What a froggy mystery in Papua New Guinea can teach us about the pleasure and power of language diversity.
What did the first peoples of native North America think when they encountered strange Europeans for the first time?
A documentary film shows the challenges faced by Soli children as they learn in a language that is not their own. But does the future have to be in English?
The United Nations’ International Year of Indigenous Languages is likely to reproduce the colonial logics that underlie dominant narratives of language disappearance and loss. It doesn’t have to be that way.
Whether you have an evolutionary story about social grooming, an ethnographic account of workplace gossip, or a linguistic tale of performative talk, we want to hear it.
From Amann, Jordan, to the marine environments of the Domincan Republic, anthropologists open their field bags to reveal notebooks, recording equipment, reminders of home, and even a speargun. What’s in your bag?
Anthropologists share the books, podcasts, TV series, and other media that they’re excited to dive into this summer.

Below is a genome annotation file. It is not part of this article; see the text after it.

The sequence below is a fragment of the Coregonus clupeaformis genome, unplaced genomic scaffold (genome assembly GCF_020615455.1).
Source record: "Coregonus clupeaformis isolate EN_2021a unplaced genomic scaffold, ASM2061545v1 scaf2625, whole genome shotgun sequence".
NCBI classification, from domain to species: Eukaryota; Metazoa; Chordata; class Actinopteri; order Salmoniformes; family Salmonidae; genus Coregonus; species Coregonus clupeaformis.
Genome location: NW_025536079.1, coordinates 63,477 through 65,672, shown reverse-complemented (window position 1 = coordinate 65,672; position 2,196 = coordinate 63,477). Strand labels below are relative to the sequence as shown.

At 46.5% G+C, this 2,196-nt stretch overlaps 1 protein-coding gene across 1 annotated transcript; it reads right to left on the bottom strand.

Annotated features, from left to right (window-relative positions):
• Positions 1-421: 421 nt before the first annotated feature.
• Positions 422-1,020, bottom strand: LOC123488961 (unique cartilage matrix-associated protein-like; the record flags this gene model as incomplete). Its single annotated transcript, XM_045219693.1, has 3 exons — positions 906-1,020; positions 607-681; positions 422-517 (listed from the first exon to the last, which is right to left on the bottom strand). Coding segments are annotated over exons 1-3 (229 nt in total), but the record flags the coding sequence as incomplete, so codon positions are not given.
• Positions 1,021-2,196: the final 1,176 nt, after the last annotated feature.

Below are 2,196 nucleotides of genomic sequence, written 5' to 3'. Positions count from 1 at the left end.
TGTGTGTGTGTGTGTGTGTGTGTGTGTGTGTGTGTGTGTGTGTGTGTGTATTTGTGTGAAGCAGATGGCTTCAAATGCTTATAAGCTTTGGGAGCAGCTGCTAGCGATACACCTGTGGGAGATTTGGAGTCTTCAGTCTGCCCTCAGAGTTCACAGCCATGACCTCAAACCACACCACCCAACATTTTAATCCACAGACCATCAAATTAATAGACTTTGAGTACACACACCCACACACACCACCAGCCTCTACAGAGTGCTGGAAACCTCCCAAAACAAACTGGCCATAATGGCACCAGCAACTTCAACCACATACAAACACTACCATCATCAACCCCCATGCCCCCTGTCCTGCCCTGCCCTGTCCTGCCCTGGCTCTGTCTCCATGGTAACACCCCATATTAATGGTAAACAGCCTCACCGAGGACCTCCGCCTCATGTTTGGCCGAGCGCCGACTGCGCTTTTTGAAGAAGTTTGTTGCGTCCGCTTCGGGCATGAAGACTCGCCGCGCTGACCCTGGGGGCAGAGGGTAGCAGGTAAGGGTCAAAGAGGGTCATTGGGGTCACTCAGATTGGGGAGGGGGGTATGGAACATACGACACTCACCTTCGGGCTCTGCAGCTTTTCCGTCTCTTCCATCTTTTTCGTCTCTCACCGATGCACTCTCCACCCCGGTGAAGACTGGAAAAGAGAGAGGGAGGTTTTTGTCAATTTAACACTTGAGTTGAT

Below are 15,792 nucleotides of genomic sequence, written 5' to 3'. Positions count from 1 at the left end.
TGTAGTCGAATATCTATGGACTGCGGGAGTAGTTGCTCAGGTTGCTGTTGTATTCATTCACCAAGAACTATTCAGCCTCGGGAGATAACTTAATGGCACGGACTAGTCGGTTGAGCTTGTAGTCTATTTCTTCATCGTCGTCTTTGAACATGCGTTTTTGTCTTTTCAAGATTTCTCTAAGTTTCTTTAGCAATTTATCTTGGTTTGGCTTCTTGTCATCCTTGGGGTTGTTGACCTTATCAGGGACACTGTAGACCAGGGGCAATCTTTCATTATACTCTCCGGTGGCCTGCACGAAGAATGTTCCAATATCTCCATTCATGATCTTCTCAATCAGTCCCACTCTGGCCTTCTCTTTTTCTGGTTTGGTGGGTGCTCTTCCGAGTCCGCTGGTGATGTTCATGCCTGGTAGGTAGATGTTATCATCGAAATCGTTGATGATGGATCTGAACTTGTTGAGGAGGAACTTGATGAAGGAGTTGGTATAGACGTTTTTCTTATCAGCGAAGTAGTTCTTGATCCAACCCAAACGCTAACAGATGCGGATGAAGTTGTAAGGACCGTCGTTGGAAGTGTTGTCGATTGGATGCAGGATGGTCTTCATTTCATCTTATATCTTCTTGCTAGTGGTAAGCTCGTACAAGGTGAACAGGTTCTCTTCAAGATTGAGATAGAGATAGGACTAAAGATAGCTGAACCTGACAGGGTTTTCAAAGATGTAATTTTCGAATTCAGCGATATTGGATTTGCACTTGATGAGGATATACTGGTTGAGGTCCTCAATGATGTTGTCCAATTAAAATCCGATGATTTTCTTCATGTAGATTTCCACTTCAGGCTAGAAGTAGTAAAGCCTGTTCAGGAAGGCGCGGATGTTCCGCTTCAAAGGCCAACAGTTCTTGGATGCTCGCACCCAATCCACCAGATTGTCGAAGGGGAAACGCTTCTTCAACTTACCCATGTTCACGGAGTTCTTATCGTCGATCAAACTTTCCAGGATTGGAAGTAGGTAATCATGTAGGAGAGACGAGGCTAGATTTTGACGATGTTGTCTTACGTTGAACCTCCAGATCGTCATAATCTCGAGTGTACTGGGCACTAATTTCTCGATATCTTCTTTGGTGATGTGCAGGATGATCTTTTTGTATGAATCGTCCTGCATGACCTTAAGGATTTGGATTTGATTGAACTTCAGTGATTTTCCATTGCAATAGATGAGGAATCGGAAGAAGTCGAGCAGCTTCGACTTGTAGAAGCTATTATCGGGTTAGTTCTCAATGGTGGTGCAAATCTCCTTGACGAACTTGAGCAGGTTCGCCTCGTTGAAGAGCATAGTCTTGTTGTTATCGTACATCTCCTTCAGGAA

The summer fieldwork season is already in full swing, and as you pack up to head off to your fieldsites, AN wants to know, What’s in your bag?
Resettlement should not be only about a fast track to full-time employment. We can better support the flourishing of those we welcome to our communities.
A quick prayer and kisses on the cheek, and the women mount their magnificent Barb horses. The horses form a cavalry line at one end of the field, ready to charge; at their leader’s command, they start at a trot, holding their gunpowder rifles close. On the next command the women and horses accelerate to fast gallop, stand in their stirrups, and raise their rifles.